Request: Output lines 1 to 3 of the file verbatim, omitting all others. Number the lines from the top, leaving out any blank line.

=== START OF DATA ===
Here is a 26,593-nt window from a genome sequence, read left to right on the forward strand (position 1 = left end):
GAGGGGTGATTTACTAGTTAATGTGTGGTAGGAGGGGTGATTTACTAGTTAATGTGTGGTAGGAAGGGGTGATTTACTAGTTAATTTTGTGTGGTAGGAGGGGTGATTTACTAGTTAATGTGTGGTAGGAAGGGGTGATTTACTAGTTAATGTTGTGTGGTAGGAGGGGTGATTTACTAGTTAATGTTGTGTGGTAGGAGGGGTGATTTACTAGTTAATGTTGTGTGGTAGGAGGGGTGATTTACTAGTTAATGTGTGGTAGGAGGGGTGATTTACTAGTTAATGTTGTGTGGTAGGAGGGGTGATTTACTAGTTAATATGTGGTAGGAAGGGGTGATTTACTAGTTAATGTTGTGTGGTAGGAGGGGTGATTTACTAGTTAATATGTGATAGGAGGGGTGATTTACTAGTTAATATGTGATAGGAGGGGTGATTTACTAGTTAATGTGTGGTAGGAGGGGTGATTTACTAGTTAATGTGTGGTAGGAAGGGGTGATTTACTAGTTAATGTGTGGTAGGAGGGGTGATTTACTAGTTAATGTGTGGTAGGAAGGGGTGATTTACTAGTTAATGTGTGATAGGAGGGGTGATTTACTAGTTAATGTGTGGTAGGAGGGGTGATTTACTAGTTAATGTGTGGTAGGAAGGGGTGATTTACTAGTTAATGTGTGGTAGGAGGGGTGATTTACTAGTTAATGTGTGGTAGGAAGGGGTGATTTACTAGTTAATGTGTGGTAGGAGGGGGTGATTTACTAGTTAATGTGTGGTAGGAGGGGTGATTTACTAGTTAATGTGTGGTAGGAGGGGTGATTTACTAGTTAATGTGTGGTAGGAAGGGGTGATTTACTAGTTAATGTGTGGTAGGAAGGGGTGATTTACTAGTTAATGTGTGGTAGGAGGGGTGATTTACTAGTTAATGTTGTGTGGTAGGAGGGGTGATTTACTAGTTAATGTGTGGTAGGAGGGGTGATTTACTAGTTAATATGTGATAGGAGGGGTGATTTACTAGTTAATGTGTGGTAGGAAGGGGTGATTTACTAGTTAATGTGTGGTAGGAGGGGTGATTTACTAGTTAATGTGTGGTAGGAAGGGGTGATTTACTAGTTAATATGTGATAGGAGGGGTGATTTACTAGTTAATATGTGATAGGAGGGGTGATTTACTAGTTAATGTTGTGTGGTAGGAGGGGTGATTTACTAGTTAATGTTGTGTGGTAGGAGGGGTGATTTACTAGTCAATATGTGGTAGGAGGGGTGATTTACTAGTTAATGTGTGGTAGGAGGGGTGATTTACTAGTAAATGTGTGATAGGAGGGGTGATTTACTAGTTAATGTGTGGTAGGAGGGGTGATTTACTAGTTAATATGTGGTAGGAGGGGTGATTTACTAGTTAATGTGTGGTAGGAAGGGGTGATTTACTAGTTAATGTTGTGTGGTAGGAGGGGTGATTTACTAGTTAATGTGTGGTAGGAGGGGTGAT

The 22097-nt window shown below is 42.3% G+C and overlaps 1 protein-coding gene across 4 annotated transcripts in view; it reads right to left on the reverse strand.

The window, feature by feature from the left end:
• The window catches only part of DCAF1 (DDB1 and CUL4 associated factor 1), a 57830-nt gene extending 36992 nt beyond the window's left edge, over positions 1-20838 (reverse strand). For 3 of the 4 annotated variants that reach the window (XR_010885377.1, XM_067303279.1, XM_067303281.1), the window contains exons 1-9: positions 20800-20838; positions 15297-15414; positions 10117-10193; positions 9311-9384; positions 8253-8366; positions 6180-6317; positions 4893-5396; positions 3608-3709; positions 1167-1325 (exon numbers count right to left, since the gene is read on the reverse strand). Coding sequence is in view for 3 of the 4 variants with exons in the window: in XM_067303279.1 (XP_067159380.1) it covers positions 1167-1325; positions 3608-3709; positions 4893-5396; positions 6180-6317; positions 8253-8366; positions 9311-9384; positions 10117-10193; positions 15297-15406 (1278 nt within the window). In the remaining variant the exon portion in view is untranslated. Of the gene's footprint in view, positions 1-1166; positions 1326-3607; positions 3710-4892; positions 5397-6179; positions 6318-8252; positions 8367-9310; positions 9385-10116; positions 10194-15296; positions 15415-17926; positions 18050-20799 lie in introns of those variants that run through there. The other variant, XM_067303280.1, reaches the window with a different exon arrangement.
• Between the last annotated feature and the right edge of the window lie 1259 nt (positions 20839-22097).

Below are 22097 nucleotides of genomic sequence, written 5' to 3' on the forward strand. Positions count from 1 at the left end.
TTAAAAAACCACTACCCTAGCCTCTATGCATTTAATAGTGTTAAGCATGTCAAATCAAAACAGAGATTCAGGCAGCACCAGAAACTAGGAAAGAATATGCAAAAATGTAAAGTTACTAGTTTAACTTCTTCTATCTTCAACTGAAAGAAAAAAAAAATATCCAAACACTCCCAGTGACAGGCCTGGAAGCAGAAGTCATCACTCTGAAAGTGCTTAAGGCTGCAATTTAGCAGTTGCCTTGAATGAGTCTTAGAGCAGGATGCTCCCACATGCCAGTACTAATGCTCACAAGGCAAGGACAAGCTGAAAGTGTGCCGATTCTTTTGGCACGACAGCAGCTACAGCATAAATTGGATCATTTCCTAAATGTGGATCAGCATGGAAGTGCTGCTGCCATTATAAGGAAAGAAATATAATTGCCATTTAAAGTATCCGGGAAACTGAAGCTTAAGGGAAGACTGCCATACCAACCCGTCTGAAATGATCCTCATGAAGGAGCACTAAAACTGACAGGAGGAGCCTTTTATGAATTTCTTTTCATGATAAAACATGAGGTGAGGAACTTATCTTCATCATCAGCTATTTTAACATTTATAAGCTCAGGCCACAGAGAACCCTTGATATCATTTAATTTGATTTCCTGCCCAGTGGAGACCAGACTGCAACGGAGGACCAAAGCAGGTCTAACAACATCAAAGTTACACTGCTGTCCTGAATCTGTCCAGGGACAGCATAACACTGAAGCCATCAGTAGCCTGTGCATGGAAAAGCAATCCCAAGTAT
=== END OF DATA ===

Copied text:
Here is a 26,593-nt window from a genome sequence, read left to right on the forward strand (position 1 = left end):
GAGGGGTGATTTACTAGTTAATGTGTGGTAGGAGGGGTGATTTACTAGTTAATGTGTGGTAGGAAGGGGTGATTTACTAGTTAATTTTGTGTGGTAGGAGGGGTGATTTACTAGTTAATGTGTGGTAGGAAGGGGTGATTTACTAGTTAATGTTGTGTGGTAGGAGGGGTGATTTACTAGTTAATGTTGTGTGGTAGGAGGGGTGATTTACTAGTTAATGTTGTGTGGTAGGAGGGGTGATTTACTAGTTAATGTGTGGTAGGAGGGGTGATTTACTAGTTAATGTTGTGTGGTAGGAGGGGTGATTTACTAGTTAATATGTGGTAGGAAGGGGTGATTTACTAGTTAATGTTGTGTGGTAGGAGGGGTGATTTACTAGTTAATATGTGATAGGAGGGGTGATTTACTAGTTAATATGTGATAGGAGGGGTGATTTACTAGTTAATGTGTGGTAGGAGGGGTGATTTACTAGTTAATGTGTGGTAGGAAGGGGTGATTTACTAGTTAATGTGTGGTAGGAGGGGTGATTTACTAGTTAATGTGTGGTAGGAAGGGGTGATTTACTAGTTAATGTGTGATAGGAGGGGTGATTTACTAGTTAATGTGTGGTAGGAGGGGTGATTTACTAGTTAATGTGTGGTAGGAAGGGGTGATTTACTAGTTAATGTGTGGTAGGAGGGGTGATTTACTAGTTAATGTGTGGTAGGAAGGGGTGATTTACTAGTTAATGTGTGGTAGGAGGGGGTGATTTACTAGTTAATGTGTGGTAGGAGGGGTGATTTACTAGTTAATGTGTGGTAGGAGGGGTGATTTACTAGTTAATGTGTGGTAGGAAGGGGTGATTTACTAGTTAATGTGTGGTAGGAAGGGGTGATTTACTAGTTAATGTGTGGTAGGAGGGGTGATTTACTAGTTAATGTTGTGTGGTAGGAGGGGTGATTTACTAGTTAATGTGTGGTAGGAGGGGTGATTTACTAGTTAATATGTGATAGGAGGGGTGATTTACTAGTTAATGTGTGGTAGGAAGGGGTGATTTACTAGTTAATGTGTGGTAGGAGGGGTGATTTACTAGTTAATGTGTGGTAGGAAGGGGTGATTTACTAGTTAATATGTGATAGGAGGGGTGATTTACTAGTTAATATGTGATAGGAGGGGTGATTTACTAGTTAATGTTGTGTGGTAGGAGGGGTGATTTACTAGTTAATGTTGTGTGGTAGGAGGGGTGATTTACTAGTCAATATGTGGTAGGAGGGGTGATTTACTAGTTAATGTGTGGTAGGAGGGGTGATTTACTAGTAAATGTGTGATAGGAGGGGTGATTTACTAGTTAATGTGTGGTAGGAGGGGTGATTTACTAGTTAATATGTGGTAGGAGGGGTGATTTACTAGTTAATGTGTGGTAGGAAGGGGTGATTTACTAGTTAATGTTGTGTGGTAGGAGGGGTGATTTACTAGTTAATGTGTGGTAGGAGGGGTGAT

The 22097-nt window shown below is 42.3% G+C and overlaps 1 protein-coding gene across 4 annotated transcripts in view; it reads right to left on the reverse strand.